Former Atlanta television producer Becky Hoffman never missed the opportunity to follow a dream.
In the late 1970s as she was nearing 40 years old, Hoffman decided she wanted to be a drummer and sought out an Atlanta Symphony Orchestra percussionist to teach her. Within months, she was performing in local night spots as leader of the Becky Peterzell Trio.
“She believed that people should not just dream but seize their ambitions,” said younger brother Roy Hoffman, a writer in Fairhope, Ala.
Becky Peterzell Hoffman, an award-winning Atlanta television producer, licensed New York City tour guide, drummer, world traveler and devoted mother and grandmother died of cancer last Saturday, her 78th birthday.
Her funeral service was Thursday in, Mobile, Ala.
Hoffman worked in television in Atlanta in the 1980s, winning several awards as a producer of in-depth health news coverage on WXIA-TV.
“You saw a pretty face on the air, but Becky was behind the scenes and the backbone of the story,” said Martha Lawrence, the station’s archivist for nearly 30 years. “She spent hours and hours on these stories, and she got results. She was phenomenal.”
Her interviewing skills spilled over into all parts of her life, serving her well in a variety of jobs and helping her develop a wide circle of friends, her family said.
Hoffman’s diverse career included stints teaching at Georgia State University, running tours of the Western national parks and being a licensed tour guide in New York City.
A drum set and African djembe in her home were a testament to her love of music.
“She had the happy gene,” said daughter Lezlee Peterzell-Bellanich, who is a singer-songwriter and co-owner of a charter boat company in Nyack, N.Y. “She soaked up every day of life.”
Born Rebecca Annette Hoffman on May 4, 1941, she grew up in Mobile in a tight-knit family.
She was a cheerleader at Murphy High School and Tulane University, enjoyed playing ball with neighbors, dancing the jitterbug in the living room, water skiing in Mobile Bay and attending Sabbath services at Springhill Avenue Temple.
“She had a zest for life,” brother Roy said.
Hoffman graduated in 1963 from Sophie Newcomb, the women’s college at Tulane, and married Tulane law student Marc Peterzell. They lived briefly in Manhattan before settling in Atlanta, where she obtained a Master’s in Education from Georgia State University. She became an instructor at GSU in the 1970s and traveled the state in the Georgia Art bus, instilling a passion for the arts in students.
Her work at WXIA began in 1983 and lasted into the early 1990s.
Linda Bouwman, a photographer at the station, worked with her and remained her friend for 40 years.
“She had a bubbly personality, and anywhere she went made people happy and comfortable in doing stories,” Bouwman said.
Hoffman helped many while there, including assisting a homeless Vietnam veteran and world-class drummer who needed disability benefits, Lawrence said.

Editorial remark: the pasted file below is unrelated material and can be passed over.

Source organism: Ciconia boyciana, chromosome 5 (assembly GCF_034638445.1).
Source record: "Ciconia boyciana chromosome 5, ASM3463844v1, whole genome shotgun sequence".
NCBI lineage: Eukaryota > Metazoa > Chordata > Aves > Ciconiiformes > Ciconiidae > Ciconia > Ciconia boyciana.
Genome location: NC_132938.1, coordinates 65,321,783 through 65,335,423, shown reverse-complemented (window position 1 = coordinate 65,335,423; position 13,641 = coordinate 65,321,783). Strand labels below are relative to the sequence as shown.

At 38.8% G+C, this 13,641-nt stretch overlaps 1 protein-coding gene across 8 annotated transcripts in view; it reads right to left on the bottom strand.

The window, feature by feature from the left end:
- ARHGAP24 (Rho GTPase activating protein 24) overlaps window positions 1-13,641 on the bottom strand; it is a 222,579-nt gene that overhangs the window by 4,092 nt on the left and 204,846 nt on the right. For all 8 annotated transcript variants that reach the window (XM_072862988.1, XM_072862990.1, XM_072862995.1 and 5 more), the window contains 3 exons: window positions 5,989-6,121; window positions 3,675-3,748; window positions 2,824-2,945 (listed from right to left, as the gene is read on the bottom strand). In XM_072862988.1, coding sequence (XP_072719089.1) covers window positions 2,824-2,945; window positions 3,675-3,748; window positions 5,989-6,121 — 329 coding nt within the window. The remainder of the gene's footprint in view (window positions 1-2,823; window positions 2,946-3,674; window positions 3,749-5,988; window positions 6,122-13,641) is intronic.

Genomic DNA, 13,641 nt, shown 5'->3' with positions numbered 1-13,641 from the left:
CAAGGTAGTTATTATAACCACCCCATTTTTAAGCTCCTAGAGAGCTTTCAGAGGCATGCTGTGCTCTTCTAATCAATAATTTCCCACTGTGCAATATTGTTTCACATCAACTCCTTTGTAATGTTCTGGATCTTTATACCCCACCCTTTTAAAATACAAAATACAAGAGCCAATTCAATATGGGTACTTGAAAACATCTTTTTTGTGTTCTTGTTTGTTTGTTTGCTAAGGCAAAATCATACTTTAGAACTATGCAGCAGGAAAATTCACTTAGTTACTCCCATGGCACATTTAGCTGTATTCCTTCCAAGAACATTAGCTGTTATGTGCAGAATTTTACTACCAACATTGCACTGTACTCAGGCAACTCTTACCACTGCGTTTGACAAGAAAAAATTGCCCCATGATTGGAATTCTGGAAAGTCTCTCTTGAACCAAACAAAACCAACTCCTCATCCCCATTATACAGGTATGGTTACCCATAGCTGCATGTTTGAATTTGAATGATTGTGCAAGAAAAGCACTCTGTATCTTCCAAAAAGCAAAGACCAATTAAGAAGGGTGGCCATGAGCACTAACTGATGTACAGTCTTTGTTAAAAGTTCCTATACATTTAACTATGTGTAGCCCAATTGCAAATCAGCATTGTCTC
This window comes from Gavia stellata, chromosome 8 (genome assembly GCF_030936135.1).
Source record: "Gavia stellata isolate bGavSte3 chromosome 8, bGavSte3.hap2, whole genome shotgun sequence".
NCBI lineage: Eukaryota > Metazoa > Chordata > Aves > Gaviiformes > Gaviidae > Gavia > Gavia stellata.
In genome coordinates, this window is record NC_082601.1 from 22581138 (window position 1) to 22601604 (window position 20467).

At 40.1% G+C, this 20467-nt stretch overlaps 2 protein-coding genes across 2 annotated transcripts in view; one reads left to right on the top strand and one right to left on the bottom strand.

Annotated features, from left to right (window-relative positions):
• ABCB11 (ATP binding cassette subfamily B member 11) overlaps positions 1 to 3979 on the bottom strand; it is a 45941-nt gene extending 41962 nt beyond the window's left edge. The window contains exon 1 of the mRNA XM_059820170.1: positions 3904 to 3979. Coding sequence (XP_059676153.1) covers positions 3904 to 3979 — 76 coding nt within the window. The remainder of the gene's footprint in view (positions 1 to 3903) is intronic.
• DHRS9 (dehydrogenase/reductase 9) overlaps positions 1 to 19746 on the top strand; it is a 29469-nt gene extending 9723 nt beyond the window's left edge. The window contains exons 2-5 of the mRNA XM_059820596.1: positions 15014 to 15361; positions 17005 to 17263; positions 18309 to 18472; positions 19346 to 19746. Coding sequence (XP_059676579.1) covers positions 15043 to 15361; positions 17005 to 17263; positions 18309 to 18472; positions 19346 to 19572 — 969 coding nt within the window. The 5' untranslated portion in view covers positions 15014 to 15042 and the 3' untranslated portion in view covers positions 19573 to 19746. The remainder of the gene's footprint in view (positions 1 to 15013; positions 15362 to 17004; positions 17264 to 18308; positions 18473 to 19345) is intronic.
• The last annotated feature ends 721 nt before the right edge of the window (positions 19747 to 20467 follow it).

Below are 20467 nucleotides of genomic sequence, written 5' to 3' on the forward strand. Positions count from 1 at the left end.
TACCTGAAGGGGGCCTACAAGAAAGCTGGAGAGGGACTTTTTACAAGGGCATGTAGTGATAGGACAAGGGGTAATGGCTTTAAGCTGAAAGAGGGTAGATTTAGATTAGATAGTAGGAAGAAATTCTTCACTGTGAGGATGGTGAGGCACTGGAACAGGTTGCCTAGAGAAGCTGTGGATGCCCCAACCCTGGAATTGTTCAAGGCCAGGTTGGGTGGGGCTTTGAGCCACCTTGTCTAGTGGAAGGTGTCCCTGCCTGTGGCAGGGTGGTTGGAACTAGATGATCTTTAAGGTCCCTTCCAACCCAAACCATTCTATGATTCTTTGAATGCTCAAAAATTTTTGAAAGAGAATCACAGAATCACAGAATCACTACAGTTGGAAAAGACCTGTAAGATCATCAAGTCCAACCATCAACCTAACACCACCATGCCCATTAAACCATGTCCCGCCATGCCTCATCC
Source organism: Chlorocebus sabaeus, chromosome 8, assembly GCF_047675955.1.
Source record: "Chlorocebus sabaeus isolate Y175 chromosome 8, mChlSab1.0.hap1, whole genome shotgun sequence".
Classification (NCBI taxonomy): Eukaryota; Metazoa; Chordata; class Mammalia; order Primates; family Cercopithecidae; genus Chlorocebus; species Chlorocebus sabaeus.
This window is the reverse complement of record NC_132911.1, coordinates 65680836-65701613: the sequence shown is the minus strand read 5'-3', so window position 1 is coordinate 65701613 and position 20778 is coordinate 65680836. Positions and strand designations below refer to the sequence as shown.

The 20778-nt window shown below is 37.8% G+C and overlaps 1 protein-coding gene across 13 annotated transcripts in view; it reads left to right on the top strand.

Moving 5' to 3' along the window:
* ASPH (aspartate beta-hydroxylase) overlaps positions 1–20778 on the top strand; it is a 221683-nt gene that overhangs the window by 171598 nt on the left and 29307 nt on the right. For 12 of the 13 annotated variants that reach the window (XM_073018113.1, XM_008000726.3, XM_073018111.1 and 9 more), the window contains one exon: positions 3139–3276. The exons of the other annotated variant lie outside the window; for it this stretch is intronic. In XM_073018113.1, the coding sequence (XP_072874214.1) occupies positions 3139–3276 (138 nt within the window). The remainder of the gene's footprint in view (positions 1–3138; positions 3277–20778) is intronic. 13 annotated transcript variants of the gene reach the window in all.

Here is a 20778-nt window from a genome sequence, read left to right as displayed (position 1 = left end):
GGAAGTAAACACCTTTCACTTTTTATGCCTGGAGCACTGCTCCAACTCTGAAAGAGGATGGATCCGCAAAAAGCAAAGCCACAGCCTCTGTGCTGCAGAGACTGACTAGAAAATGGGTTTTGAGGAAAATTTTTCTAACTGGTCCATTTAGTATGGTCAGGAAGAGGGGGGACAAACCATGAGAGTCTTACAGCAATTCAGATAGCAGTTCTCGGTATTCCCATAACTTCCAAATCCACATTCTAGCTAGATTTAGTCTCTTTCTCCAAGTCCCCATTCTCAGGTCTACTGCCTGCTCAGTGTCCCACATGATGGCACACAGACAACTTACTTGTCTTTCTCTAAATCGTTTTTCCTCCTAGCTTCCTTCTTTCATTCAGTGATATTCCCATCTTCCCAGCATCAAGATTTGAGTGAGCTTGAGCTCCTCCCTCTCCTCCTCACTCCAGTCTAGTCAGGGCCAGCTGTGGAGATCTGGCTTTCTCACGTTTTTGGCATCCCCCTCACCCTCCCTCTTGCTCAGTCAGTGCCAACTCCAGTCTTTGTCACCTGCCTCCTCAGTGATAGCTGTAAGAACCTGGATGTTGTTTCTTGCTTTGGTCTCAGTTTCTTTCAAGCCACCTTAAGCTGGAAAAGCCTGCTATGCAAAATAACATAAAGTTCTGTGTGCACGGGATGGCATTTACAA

Son Scott Peterzell, an Atlanta financial planner, described Hoffman as “an amazing energy force” who was always the first person out of bed in their house in the mornings.
“She was a feminist before it was cool, hanging condoms on the refrigerator for my friends,” he said.
Daughter Lezlee said: “She was the most joyful person I’ve ever known. She knew the difference between problems and inconveniences.”
After a divorce, Hoffman traveled extensively in Southeast Asia, the Middle East and the Mediterranean, first solo and then with companions.
She maintained a condo in the Atlanta area and an apartment in New York,
Longtime friend and Atlanta realtor Jackie Goodman said visitors to the condo were expected to remove their shoes and cover their feet with booties from a basket by the door to protect the white carpet where she practiced yoga.
Strangers who came into Hoffman’s life weren’t strangers for long. She wouldn’t wait for an introduction. She’d say: “Hi. I’m Becky,” and then start asking the person “a million questions, almost as if she was interviewing them,” Goodman said.
In New York, she became a licensed tour guide, a feat she said was more difficult than earning her master’s, and would invite her four grandchildren to spend summers there with her, one at a time.
In Hoffman’s final days, people were still calling, asking if she could take them on a New York tour. Lying in a hospital bed but in the perkiest voice, she’d say: “I’m so sorry. I’m already booked that day,” Goodman recalled.
On the last day of her 77th year, Hoffman told family she’d had a “wonderful life.”
“I just want more of it,” she said, giving her loved ones a last request: “When I’m not here, you go – you do it for me.”
The family requests that in lieu of flowers, contributions be made to the Winship Cancer Institute at Atlanta’s Emory University.
Survivors include daughter Lezlee Peterzell-Bellanich, son Scott Peterzell, sister Robbie Hoffman, brother Roy Hoffman, and grandchildren River, Skye, Zoe and Griffin.
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